top of page

THE IRISH GRIP

By David McGoldrick

 

One of the most distinctive features of authentic Irish Stick Fighting is the use of the Irish grip. The length of the Bata is quite standard across many of the worlds stick fighting systems because so many styles use a stick that is approximately the length of a sword or walking cane. However, nearly all other stick fighting systems hold this length stick at or very close to the bottom, in order to maximise the range of the weapon. In ISF we hold the stick with our primary hand, just over a third of the length from the bottom. (In double Irish grip, we also hold it with our secondary hand just over a third of the length from the top). We do this for 3 reasons.

Firstly, a Bata is, by it's nature, quite top heavy. Not only does the Bata have a knob at the top which adds weight, but it is also usually thicker at the knob end. That's just how plants grow, including Blackthorn. If you add to that the desire of some Irish stick fighters to lead load their Blackthorn sticks, this makes the Bata a very unevenly balanced weapon. Now, if you try to wield a top heavy weapon in a standard sword type grip, it becomes very difficult to control, even in your primary hand with extremely strong wrists. You are fighting against physics. As you bring your grip further up from the bottom, you start to gain more control. You now need less wrist strength to change direction or bring the stick back to position after you have thrown it out. I deliberately use the term "thrown it out" because it feels less like a cut or thrust and more like a throw when you wield a top heavy weapon. 

This brings us nicely to the second reason; the bounce. If you have enough length of stick below your grip, then the bottom of the stick (which obviously moves in the opposite direction to the top of the stick) will naturally bounce off your forearm. This enables the stick to be retracted very easily, naturally and most importantly; quickly. One of the biggest problems that happen when weapons are heavier or longer, is that if you miss the first time, there is usually a longer time lag where you are exposed to counter strikes before you can recover guard or change direction of your weapon. Not so with the Bata. The bounce makes recovery extremely quick. 

The third reason is cover. There should be enough of the stick below your grip to cover your forearm all the way to your elbow. This means that as you turn your hand to do a forehand or backhand strike, the lower part of the stick turns with it and automatically protects the exposed side of the forearm. Hitting anywhere from the hand down to the elbow is one of the easiest ways to disarm your opponent, but if that was to happen to you in a fight, it would obviously be disastrous. If you hold your weapon near the bottom (like a sword), then every time you strike towards your opponent, you expose the target from your hand down to your elbow. Your opponent simply retreats to a safe distance (which is quite a natural thing to do) and strikes the incoming limb. This problem is both recognised and solved in western fencing by the uses of the hand guard and the gauntlet. This takes away this advantage from the counter attacking fighter. In Filipino martial arts such as Eskrima, there are whole strategies and even whole styles based on counter attacking the lead wrist. This is called "direct hitting", "limb destruction" or sometimes "defanging the snake", because of it's disarming results and obviously extends the fighting range of the skirmish somewhat. The problem is taken care of easily with the Irish grip.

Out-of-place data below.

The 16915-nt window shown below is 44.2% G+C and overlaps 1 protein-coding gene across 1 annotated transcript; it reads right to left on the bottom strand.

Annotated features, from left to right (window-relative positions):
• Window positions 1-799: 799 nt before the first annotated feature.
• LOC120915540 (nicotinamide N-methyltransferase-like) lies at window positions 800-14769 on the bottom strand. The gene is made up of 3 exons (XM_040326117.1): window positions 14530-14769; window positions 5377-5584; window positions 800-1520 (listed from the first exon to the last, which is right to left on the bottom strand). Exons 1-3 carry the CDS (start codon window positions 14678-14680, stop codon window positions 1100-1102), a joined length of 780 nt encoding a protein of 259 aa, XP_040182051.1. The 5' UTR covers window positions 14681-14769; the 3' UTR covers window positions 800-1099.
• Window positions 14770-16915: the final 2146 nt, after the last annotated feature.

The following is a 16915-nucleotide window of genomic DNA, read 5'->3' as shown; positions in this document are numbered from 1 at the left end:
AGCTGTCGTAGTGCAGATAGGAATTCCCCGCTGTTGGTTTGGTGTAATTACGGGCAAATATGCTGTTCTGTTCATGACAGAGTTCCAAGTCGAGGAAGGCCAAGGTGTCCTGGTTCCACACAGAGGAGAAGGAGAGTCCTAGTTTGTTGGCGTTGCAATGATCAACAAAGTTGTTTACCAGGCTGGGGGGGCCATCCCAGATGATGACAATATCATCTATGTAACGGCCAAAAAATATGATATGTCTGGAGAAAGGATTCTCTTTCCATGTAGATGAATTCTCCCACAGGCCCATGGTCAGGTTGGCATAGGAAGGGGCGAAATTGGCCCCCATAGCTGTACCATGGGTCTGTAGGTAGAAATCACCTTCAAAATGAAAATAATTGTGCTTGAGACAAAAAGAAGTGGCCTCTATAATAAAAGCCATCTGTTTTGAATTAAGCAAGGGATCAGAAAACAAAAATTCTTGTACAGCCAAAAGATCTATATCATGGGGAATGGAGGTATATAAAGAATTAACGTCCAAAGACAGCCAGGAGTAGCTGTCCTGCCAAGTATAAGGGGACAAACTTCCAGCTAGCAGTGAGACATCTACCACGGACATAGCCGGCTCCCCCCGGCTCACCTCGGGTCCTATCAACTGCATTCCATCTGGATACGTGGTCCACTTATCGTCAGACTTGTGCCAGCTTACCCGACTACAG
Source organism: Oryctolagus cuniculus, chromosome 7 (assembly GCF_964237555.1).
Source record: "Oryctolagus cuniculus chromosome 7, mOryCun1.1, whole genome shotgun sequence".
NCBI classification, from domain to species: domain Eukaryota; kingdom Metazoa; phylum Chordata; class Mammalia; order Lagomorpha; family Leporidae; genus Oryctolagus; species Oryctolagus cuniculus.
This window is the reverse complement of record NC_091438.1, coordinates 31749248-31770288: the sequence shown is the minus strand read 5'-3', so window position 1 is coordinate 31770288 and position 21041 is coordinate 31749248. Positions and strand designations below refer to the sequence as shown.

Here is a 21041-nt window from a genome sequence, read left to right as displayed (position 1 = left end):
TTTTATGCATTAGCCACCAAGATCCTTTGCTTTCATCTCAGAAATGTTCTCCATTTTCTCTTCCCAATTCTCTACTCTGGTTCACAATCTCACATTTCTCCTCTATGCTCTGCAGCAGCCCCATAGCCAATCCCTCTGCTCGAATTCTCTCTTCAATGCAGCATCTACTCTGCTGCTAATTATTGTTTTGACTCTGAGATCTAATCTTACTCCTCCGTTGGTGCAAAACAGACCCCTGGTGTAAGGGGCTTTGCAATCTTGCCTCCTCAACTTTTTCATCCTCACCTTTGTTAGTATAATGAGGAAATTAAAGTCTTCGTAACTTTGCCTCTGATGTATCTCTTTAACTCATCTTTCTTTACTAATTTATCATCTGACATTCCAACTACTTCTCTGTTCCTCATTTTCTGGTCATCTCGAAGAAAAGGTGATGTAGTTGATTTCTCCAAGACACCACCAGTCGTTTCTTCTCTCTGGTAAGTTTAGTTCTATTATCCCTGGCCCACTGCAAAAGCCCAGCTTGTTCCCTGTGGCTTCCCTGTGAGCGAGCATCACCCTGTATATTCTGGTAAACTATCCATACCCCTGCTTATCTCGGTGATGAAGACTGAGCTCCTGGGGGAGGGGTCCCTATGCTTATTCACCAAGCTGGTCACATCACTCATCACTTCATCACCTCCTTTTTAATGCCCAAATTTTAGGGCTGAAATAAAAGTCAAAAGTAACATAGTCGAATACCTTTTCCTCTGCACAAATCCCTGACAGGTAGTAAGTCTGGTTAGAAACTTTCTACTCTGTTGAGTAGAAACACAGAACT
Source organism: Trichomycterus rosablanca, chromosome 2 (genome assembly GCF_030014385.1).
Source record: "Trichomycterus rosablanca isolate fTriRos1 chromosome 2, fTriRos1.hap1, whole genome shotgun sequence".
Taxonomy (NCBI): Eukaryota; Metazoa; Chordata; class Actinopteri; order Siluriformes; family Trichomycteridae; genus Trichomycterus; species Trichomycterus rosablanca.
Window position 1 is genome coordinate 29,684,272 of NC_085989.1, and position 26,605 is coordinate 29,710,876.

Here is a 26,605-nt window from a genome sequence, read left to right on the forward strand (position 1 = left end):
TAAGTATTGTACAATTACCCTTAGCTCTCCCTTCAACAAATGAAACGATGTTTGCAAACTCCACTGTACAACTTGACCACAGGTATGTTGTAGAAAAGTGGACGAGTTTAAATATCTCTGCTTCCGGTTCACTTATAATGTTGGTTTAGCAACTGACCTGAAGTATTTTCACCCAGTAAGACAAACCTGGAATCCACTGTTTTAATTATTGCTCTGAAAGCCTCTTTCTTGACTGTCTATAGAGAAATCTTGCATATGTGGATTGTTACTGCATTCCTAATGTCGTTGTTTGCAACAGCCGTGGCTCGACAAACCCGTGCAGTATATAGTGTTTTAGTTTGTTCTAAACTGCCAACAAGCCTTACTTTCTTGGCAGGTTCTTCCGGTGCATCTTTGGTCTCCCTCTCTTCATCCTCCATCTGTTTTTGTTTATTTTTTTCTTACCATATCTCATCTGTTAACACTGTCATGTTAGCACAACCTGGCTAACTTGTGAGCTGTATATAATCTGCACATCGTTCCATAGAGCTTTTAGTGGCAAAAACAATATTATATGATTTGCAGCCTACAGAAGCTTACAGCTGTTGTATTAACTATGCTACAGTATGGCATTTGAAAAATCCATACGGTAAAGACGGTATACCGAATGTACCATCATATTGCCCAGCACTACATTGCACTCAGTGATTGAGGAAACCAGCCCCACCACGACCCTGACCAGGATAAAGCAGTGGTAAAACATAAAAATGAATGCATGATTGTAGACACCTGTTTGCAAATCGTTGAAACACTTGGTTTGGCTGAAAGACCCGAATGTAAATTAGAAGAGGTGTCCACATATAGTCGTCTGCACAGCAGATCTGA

The fourth reason is distance. As I mentioned, if you grab a stick at the bottom, you maximise range. The further up the stick you grip it, the closer the range. In a fight like a duel, where you have only one opponent, then extending the range of your weapon gives you a great advantage. After all, you get to hit your opponent before they get to hit you. However, if you are in the middle of a faction fight, with opponents around you, range gets cut down from all directions very quickly indeed, rendering long range fighting far less effective. A fighting style that emphasises being able to engage at closer range, works much better. In my opinion, this leads to a great difficulty in turning authentic Irish stick fighting into a sport. Closer range techniques dominate in a faction fight, whereas longer range techniques dominate in a duel. Trying to keep multiple opponents at bay with longer range strikes only really works if your opponents are gutless (Yeah, I said it!!!).